Outreachy's First Weeks and Mocking Login
June 14, 2017
The first two weeks of Outreachy have passed already. This are my thoughts on them.
The first week
On the first day, me and Mike Taylor (my Outreachy mentor) had our first video conference. I was kind of nervous, but Mike is a super cool guy and everything went well. We introduced ourselves and Mike told me how the intership will happen. Basically, I will have a lot of freedom on choosing what to do. I have the guidelines for the project, which is “Better functional and Unit tests”, but that is really open and I can even work on other stuff related to Webcompat.com, if I want to.
So, for the first week I mainly just familiarized myself even more with the tecnologies that I will be using throughout the internship (Intern.js, TravisCI, unittests, Browserstack, and so on) and I also finished up an issue about the label editor UI that I had been working on before the internship started.
My first assignment: Mocking the GitHub login
After this first week of getting used to everything, I wanted to get going and start actually working on issues about testing.
One big problem for the functional tests was that login was not mocked, and everytime we did any tests that involved it, the GitHub API would be called. That was a problem, because calling the GitHub API would slow down the tests which caused some intermittent errors because of latency. Also the tests would not work offline.
I started reading the GitHub API docs and the login flow works like this:
- First you have to get an access token from the GitHub API.
- Then you can use the token to make API requests as if you were logged in as a given user.
That was interesting, but didn’t really tell me how I could mock it. Mind you, I had never worked with mocking before this and even had to familiarize myself with the concept.
After checking that, I started looking at the Flask Github Python module, that we use to access and login with GitHub through our application. The module is really small and I could kind of understand what it did quite easily. It even had some unittests in place, so that could have been a clue as to how to mock everything. Still I was kind of lost.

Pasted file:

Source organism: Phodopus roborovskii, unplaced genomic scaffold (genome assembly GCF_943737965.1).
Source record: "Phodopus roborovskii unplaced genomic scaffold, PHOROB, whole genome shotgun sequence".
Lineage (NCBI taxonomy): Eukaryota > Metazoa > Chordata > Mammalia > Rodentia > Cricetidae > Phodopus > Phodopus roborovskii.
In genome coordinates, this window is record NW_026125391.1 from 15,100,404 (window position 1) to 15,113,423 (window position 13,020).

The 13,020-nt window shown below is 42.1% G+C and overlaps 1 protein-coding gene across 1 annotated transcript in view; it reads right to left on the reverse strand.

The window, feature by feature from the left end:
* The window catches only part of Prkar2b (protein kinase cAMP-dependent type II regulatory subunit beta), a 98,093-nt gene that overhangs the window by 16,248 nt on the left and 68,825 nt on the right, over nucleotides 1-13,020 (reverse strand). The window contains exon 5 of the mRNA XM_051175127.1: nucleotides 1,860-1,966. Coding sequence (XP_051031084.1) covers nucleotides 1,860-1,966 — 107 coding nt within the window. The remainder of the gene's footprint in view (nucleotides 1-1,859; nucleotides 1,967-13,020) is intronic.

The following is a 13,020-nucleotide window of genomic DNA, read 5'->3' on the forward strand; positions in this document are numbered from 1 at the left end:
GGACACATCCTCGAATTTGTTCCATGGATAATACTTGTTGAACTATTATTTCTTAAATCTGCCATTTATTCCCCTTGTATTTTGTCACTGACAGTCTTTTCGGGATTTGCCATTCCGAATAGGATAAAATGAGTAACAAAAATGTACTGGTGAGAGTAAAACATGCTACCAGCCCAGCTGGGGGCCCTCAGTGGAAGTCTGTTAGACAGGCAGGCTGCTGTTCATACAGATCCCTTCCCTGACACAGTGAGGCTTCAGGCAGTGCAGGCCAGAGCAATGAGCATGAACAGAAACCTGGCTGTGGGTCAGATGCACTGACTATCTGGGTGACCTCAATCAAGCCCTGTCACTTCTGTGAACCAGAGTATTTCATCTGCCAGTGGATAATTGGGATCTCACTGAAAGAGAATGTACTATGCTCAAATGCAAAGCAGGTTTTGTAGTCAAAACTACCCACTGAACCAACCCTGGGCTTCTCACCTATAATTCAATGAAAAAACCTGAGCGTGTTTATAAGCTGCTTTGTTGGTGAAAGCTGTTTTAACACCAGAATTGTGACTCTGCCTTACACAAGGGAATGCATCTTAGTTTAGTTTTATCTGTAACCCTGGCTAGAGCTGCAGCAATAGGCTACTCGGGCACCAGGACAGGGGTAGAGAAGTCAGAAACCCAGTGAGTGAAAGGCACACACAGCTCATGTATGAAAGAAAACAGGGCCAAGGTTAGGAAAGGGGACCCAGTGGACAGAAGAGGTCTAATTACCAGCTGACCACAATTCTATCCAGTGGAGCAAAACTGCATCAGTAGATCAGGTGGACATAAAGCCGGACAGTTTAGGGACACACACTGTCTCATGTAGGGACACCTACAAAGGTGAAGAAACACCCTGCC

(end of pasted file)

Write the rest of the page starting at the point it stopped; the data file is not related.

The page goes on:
I even read some theory about OAuth 2 and mocking in general, but that didn’t really help.
On the first week, me and Mike had setup a weekly meeting every Thursday and the day of the meeting was arriving and I had nothing to show. My anxiety was kicking in because of that (which I know is unnecessary, but anyways) and then I decided to look and see how our application worked, to see if I could find a way to mock the login through that.
Our app works like this: when the user logs in we get username and avatar from GitHub and add it to the Session object, also we create a database entry with the user and the acces token returned from GitHub. If there is a username and an avatar on the Session object, that means the user is logged in. Then it hit me, if I just skip the whole GitHub calling, add a fake username and a fake avatar to the Session object and inject a fake access token to the database entry function, that would do the trick. And it worked.
I showed Mike the solution and he was really pleased and surprised with my solution for the problem and the Pull Request was merged in.
Now, that are some issues with this solution, it just skips part of that code while testing and that is not good, because it leaves us with a blind spot. I think a better solution would be to patch the GitHub requests using the unittest.Mock object, but I will leave it for another time, since the solutiin that is in place now is working. We don’t have any unit or functional tests to actually test the login function, so, when I go to that I will review this code.
The illustration at the top was made by my good friend @onunes